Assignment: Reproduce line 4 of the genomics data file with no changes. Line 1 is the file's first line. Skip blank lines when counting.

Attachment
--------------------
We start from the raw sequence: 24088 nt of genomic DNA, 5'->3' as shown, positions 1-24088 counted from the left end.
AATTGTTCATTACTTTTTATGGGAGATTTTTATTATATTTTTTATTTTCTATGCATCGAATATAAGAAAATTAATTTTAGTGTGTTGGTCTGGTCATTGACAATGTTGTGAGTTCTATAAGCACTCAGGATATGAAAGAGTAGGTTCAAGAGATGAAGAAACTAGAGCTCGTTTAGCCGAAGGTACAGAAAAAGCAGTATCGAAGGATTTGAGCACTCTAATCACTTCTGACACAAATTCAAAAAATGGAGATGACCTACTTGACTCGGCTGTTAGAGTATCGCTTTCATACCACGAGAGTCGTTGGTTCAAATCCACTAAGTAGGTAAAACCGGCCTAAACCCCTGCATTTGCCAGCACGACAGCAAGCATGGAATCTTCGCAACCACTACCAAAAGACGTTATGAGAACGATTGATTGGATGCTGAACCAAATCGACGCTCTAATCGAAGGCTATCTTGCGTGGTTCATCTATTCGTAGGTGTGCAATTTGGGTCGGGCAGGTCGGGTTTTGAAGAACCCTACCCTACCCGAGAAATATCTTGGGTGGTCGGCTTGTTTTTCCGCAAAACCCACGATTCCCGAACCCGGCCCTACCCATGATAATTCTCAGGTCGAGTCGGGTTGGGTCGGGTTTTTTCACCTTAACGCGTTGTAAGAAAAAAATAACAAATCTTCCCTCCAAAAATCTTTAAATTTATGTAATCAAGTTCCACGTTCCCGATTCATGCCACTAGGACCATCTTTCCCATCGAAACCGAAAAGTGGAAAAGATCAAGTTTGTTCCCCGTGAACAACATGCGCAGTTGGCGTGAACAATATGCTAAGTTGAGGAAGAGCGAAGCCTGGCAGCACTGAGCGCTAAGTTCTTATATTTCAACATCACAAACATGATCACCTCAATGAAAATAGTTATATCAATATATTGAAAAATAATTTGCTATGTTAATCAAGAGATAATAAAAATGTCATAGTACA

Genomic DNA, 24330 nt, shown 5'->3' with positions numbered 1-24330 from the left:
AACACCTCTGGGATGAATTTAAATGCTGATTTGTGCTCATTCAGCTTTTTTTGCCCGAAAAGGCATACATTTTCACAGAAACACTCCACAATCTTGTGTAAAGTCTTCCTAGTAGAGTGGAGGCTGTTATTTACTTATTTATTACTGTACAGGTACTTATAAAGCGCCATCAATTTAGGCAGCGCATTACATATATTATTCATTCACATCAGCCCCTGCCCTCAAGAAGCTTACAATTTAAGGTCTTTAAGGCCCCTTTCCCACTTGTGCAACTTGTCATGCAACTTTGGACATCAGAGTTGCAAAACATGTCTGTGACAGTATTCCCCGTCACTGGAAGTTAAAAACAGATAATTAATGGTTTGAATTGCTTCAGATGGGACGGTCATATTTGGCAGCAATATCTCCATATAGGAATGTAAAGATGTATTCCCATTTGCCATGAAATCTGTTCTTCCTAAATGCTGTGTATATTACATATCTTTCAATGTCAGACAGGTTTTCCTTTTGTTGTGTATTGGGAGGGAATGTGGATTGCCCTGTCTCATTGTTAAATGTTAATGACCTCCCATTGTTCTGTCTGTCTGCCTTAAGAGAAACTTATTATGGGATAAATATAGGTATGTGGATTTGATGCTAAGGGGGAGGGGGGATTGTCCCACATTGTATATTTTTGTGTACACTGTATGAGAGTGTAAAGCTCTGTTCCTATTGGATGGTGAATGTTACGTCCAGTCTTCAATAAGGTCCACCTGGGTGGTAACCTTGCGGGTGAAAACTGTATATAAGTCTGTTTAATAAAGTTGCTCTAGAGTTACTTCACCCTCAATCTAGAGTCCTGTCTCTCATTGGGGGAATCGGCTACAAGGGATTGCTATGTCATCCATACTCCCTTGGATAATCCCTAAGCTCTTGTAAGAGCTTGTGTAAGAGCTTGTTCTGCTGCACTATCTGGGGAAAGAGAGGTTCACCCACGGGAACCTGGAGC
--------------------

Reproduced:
AACACCTCTGGGATGAATTTAAATGCTGATTTGTGCTCATTCAGCTTTTTTTGCCCGAAAAGGCATACATTTTCACAGAAACACTCCACAATCTTGTGTAAAGTCTTCCTAGTAGAGTGGAGGCTGTTATTTACTTATTTATTACTGTACAGGTACTTATAAAGCGCCATCAATTTAGGCAGCGCATTACATATATTATTCATTCACATCAGCCCCTGCCCTCAAGAAGCTTACAATTTAAGGTCTTTAAGGCCCCTTTCCCACTTGTGCAACTTGTCATGCAACTTTGGACATCAGAGTTGCAAAACATGTCTGTGACAGTATTCCCCGTCACTGGAAGTTAAAAACAGATAATTAATGGTTTGAATTGCTTCAGATGGGACGGTCATATTTGGCAGCAATATCTCCATATAGGAATGTAAAGATGTATTCCCATTTGCCATGAAATCTGTTCTTCCTAAATGCTGTGTATATTACATATCTTTCAATGTCAGACAGGTTTTCCTTTTGTTGTGTATTGGGAGGGAATGTGGATTGCCCTGTCTCATTGTTAAATGTTAATGACCTCCCATTGTTCTGTCTGTCTGCCTTAAGAGAAACTTATTATGGGATAAATATAGGTATGTGGATTTGATGCTAAGGGGGAGGGGGGATTGTCCCACATTGTATATTTTTGTGTACACTGTATGAGAGTGTAAAGCTCTGTTCCTATTGGATGGTGAATGTTACGTCCAGTCTTCAATAAGGTCCACCTGGGTGGTAACCTTGCGGGTGAAAACTGTATATAAGTCTGTTTAATAAAGTTGCTCTAGAGTTACTTCACCCTCAATCTAGAGTCCTGTCTCTCATTGGGGGAATCGGCTACAAGGGATTGCTATGTCATCCATACTCCCTTGGATAATCCCTAAGCTCTTGTAAGAGCTTGTGTAAGAGCTTGTTCTGCTGCACTATCTGGGGAAAGAGAGGTTCACCCACGGGAACCTGGAGC